Our pool is manned by American Red Cross certified Lifeguards. We require at least 2 lifeguards to be on deck at all times. In addition to the two lifeguards, we also keep a Buddy Board person on deck. This staff member is responsible for keeping count of all campers in and out of the water by calling buddy checks every 5 minutes. Buddy checks require all campers to find their “buddy” (assigned when they enter the pool area) so that we can assure all campers are accounted for. They also assist the lifeguard in clearing the pool for checks every 15 minutes. In addition, campers must check with the Buddy Board whenever entering or leaving the pool area so that everyone stays accounted for. The Buddy Board staff member also cares for minor first aid injuries should they occur in and around the pool while the lifeguards maintain their watch and care for life-threatening injuries should they occur.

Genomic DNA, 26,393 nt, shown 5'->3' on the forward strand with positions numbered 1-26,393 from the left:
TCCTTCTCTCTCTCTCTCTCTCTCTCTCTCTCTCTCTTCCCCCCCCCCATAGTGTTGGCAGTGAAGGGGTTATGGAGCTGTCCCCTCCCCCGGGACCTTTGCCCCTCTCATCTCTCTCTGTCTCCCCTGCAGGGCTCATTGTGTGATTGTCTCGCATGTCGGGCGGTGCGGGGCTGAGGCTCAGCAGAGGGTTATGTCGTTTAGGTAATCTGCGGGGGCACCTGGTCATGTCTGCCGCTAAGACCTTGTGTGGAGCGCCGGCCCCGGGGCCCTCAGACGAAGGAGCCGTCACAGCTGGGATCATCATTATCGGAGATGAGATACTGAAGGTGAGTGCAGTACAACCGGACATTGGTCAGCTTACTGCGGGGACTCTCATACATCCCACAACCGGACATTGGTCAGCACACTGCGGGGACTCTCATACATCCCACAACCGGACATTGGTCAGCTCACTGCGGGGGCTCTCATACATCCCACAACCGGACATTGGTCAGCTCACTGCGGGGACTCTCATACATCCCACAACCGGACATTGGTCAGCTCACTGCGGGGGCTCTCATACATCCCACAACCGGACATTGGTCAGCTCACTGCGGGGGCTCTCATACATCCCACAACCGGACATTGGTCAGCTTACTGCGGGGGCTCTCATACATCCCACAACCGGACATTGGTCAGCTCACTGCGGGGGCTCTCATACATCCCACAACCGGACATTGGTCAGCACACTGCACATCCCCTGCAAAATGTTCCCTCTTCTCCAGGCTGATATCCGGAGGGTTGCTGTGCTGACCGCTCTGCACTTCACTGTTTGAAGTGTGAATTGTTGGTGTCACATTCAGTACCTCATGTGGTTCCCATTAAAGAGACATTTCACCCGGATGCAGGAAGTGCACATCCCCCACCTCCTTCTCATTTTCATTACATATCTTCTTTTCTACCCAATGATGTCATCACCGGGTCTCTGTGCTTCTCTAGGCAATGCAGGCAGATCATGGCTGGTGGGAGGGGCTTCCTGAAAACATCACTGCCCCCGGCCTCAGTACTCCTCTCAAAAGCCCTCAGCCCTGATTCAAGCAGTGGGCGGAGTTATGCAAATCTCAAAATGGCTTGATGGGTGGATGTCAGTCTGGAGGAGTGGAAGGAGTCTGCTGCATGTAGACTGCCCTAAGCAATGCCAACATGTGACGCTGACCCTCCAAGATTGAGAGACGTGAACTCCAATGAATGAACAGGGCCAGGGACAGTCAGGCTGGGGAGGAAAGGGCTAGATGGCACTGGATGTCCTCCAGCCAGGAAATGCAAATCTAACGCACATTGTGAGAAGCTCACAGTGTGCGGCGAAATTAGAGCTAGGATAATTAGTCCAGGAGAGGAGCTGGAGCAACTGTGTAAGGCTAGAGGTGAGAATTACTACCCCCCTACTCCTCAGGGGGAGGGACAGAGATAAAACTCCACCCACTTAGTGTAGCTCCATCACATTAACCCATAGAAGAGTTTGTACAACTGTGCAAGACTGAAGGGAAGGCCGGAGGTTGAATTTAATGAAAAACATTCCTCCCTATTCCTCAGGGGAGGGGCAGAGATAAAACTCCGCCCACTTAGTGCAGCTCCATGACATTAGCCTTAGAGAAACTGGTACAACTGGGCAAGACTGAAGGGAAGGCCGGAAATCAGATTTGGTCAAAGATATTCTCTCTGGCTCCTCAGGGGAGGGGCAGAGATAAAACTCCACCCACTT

Safety on Adventure Courses

Safety on Adventure Courses

Our tower and zip-line are manned by staff that are trained by ACCT professionals in how to belay, catch, and spot. They practice their skills throughout the summer. There is always a staff at the tower, ropes courses, or zip-line to assist with fitting harnesses and helmets on campers and caring for minor first aid injuries should they occur.

Safety at the Waterfront

Safety at the Waterfront